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Ukraine families left homeless after relationships with British sponsors break down

Homeless person sleeping rough in central London
Homeless person sleeping rough in central London

At least one in 14 Ukrainian refugees has become homeless since June 2022 after relationships with sponsor families broke down or ended, official figures show.

Around 6,040 Ukrainian households with at least one dependent child – equivalent to at least 12,000 people – and a further 3,000 single Ukrainians had sought homeless support from councils by the end of last month, according to data from the Department for Levelling Up, Housing and Communities (DLUHC).

The total of 15,000 Ukrainians forced to find alternative accommodation after being made homeless represents at least 7.5 per cent of the just over 200,000 who came to the UK either on the Homes For Ukraine programme or to join relatives under the family scheme.

It came as a report by the Public Accounts Committee (PAC) of MPs urged ministers to secure an “adequate supply of sponsors” for the Homes for Ukraine scheme in a “cost-effective way”.

Roger Gough, who speaks for the Local Government Association on refugees, said funding arrangements for councils to support not only arrivals from Ukraine but also successful asylum seekers needed an “urgent review”.

He said: “Councils work incredibly hard to support asylum and resettlement and have helped communities welcome about 200,000 Ukrainian refugees since the start of the war.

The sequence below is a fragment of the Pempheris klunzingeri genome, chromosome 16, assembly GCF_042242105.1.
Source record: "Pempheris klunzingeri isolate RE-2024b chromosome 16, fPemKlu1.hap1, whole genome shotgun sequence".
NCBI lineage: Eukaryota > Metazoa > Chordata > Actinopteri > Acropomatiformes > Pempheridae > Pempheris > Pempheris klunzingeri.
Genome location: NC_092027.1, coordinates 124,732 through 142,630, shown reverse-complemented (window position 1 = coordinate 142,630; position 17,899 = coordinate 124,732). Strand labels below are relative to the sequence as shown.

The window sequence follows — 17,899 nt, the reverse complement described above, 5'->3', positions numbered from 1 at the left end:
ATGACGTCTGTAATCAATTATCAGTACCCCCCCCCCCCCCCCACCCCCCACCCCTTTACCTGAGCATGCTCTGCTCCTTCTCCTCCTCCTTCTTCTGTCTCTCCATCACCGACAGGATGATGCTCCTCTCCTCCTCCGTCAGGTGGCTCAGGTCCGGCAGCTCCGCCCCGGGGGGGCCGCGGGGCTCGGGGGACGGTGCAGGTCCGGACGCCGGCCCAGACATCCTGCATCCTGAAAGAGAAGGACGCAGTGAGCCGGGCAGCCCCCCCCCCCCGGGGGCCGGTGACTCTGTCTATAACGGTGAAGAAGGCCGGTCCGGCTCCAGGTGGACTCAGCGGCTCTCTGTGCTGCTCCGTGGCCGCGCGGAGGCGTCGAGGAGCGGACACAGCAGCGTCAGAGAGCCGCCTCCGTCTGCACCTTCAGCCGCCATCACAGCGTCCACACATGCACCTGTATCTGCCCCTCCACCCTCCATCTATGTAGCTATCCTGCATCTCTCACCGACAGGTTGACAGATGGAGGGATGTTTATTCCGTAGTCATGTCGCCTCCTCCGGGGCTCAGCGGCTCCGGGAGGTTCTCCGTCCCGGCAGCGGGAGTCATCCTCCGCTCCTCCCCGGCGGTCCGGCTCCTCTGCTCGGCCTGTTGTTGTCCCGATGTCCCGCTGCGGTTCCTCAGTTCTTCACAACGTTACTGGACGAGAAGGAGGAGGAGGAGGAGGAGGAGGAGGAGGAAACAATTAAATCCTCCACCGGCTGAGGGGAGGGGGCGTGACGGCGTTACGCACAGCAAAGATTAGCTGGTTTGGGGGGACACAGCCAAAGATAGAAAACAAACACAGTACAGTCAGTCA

“However, the pressures of multiple asylum and resettlement schemes are still being compounded by chronic housing shortages. This has resulted in a high number of Ukrainians and refugees leaving asylum accommodation and having to present as homeless.”

Initial forecasts by the DLUHC suggested as many as 50 per cent of Ukrainians in the Homes for Ukraine scheme could be made homeless after arrangements with sponsors broke down.

The PAC criticised the Government for its lack of information on how many relationships have broken down. Just under a third of English councils do not regularly provide homelessness data to the Government on Ukrainians.

Increased risk

The MPs said: “We are concerned that the risk of homelessness among Ukrainians in the UK is likely to increase as more sponsorships end or break down.

“There is no obligation for UK sponsors to host Ukrainian guests for the whole time they are in the UK, with the UK government only asking them to commit to hosting for a minimum of six months.

“The Government has extended thank you payments into a third year to encourage them to continue their sponsorship. However, there is a risk that a Ukrainian’s relationship with their sponsor can break down.”

The report follows a Home Office decision to allow all Ukrainians who have already been granted sanctuary in the UK to extend their visas for an extra 18 months.

However, it was also allied to the closure of the Ukrainian family scheme at 3pm on Monday. The programme has allowed about 72,000 applicants to join family members in the UK or to extend their stay in the UK.

Ukrainians seeking to flee their country following Vladimir Putin’s invasion in 2022 will still be able to apply to come to the UK through the Homes for Ukraine scheme. However, the rules are being tightened so that only people who are permanently resident or settled in the UK will be able to act as sponsors.

It means Ukrainians who have come to the UK on the visas will no longer be able to sponsor family or friends under the Homes for Ukraine scheme.

The committee said delays in processing visa applications had increased since June 2022 with 63 per cent of Ukrainians waiting longer than the target of delivering a decision within 15 days. It urged the Government to set out an action plan to ensure visas were processed faster.